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Palmer's Computing Scale [ Full Size ] by  Aaron Palmer - Hardcover - 1845 - from Kuenzig Books, ABAA/ILAB and

Palmer's Computing Scale [ Full Size ]

by Palmer, Aaron

Condition: Good

Massachusetts: Aaron Palmer, 1845. Boards. Good. A circular slide rule. 10 15/16 x 11 inches x 3/8 inch thick constructed of two layers of book board. The upper board with a cutout volvelle in a circular form attached to the rear book board with a metal rivet. Upper board with affixed lithograph to both inner volvelle and outer remainder, showing scales, decorative elements, and imprint information. 1/4 inch gilded leather trim affixed to the edges, and holding the pair of boards together (also likely glued in the area without the volvelle). The rear board also covered with a lithographed sheet, this time a set of instructions and covering most of the leather edge wrapper. Front and rear lithographs lightly lacquered. Scuffed and with uniform minor wear. Leather trim is worn with some loss. The recessed metal 'button' insert usually present in the volvelle for turning is lacking, leaving a 5/16 inch blank cutout which serves the same purpose. The volvelle is warped away from the plane of the base but turns freely. Some evidence of dampstaining to the disc in one portion raising the grain a bit underneath the lithographed overlay. There is a small nail (?) hole where it likely was hung on the wall. The usual darkening to the varnish on the rear instructions. Instructions and scales quite readable and in nice condition given the construction standards of these objects. Engraved by George G. Smith, 186 Washington St. Boston in center of volvelle. Boards. Palmer's Computing Scale (so noted in the center of the volvelle) is one of the most desirable objects for those who collect early American Slide Rules and calculating devices. It is important because it is, as far as we are aware, the First American circular slide rule. Designed by Mr. Aaron Palmer and Mr. George G Smith in early 1841, a prototype was shown in early 1842, and later in Boston in the fall of 1843. It was first released commercially in 1843, and underwent a continual, if minor, set of changes during the next few years. We have yet to find two examples of this device that are exactly the same, and suspect that only a few were made at one time allowing for dynamic changes as needed. Fuller later bought the rights and added a second wheel (the Time Telegraph) to the rear and publishing the instructions separately, starting in 1845. This is a later example (still within a few years of original publication but before Fuller bought the rights in 1845). The rear board has four columns of text and many examples of the application of the slide rule rather than a list of guage points as in earlier examples. It also notes in the lower left 'Stereotyped by T. S. Sprague, Hartford, CT' and the printer's name (Ela) is no longer present as it is in earlier examples. For more information on these fascinating objects, see Origins of Cyberspace #353, Feazel (Journal of the Oughtred Society Vol 3, No 1 and Vol 4, No 1), and Barnes, Slide Rule Gazette Issue 6 Aug 2005.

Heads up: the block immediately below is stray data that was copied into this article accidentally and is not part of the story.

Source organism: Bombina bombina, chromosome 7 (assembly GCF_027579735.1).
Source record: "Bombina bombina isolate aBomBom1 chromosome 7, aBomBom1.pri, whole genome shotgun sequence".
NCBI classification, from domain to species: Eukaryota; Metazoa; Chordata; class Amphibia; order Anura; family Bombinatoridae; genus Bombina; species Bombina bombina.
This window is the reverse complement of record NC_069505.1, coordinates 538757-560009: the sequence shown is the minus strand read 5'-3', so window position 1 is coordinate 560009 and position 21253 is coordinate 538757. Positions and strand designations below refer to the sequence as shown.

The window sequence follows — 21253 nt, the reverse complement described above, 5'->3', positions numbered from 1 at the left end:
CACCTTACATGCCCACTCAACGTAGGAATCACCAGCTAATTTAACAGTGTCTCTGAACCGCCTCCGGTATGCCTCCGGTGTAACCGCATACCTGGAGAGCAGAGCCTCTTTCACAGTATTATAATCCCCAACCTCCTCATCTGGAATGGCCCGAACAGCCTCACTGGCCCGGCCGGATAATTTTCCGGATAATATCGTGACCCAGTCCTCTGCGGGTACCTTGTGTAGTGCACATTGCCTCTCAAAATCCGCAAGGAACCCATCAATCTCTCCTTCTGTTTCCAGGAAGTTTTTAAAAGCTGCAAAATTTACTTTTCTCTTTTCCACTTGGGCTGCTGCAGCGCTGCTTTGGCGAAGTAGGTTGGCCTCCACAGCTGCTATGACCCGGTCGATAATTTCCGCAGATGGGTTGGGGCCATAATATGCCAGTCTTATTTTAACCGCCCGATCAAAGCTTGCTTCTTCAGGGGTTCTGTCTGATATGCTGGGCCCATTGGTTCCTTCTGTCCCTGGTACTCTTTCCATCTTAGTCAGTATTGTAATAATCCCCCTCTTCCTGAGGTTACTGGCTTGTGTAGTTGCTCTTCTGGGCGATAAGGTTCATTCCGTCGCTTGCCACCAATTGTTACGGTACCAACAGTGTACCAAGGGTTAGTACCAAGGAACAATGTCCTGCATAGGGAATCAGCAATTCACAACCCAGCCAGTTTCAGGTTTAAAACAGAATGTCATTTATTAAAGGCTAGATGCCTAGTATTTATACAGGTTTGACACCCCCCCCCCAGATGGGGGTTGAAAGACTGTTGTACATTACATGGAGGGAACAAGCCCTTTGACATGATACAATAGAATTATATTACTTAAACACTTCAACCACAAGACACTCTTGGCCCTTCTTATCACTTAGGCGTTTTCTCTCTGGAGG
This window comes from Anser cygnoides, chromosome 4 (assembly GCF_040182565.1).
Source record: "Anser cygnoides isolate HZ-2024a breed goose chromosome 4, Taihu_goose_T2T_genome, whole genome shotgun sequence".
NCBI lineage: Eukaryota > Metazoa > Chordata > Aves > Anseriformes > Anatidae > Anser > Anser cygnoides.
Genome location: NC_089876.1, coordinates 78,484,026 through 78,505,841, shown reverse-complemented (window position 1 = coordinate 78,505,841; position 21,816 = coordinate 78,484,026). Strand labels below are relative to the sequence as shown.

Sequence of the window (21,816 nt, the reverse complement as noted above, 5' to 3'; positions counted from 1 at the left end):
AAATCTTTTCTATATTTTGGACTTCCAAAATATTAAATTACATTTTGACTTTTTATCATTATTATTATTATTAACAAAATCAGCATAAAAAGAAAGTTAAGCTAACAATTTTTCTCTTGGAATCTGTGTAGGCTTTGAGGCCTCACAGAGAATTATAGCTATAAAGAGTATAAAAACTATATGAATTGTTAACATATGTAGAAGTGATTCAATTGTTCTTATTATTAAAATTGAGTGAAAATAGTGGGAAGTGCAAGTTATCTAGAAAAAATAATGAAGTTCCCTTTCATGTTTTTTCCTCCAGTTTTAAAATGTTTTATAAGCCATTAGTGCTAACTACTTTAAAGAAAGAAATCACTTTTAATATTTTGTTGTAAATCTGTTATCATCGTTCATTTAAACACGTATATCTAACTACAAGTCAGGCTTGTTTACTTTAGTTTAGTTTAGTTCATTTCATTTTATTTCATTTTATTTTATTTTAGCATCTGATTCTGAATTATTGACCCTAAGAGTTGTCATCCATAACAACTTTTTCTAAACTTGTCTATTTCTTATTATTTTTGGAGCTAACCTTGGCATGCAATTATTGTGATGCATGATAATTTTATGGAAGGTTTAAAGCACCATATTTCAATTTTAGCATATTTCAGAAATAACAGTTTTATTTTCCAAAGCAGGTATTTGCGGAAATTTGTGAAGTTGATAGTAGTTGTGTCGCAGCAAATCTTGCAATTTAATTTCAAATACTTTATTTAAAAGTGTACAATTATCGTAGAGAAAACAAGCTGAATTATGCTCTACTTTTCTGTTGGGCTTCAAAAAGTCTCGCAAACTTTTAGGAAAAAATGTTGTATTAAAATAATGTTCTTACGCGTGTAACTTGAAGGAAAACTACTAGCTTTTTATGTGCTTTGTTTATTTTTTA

• Bookseller: Kuenzig Books, ABAA/ILAB US (US)
  • Bookseller Inventory #: 20008
  • Title: Palmer's Computing Scale [ Full Size ]
  • Author: Palmer, Aaron
  • Format/binding:Boards
  • Book condition: Used - Good
  • Quantity available: 1
  • Binding: Hardcover
  • Publisher: Aaron Palmer
  • Place: Massachusetts
  • Date published: 1845
  • Keywords: NOEBAY
  • Product_type:



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Some terminology that may be used in this description includes:
The collective of the top, fore and bottom edges of the text block of the book, being that part of the edges of the pages of a ...[more]
Good describes the average used and worn book that has all pages or leaves present. Any defects must be noted. (as defined ...[more]
Especially for older books, a printer's device refers to an identifying mark, also sometimes called a printer's mark, on the tit...[more]
Book(s) which are sold at a very deep discount to alleviate publisher overstock. Often, though not always, they have a remainder...[more]


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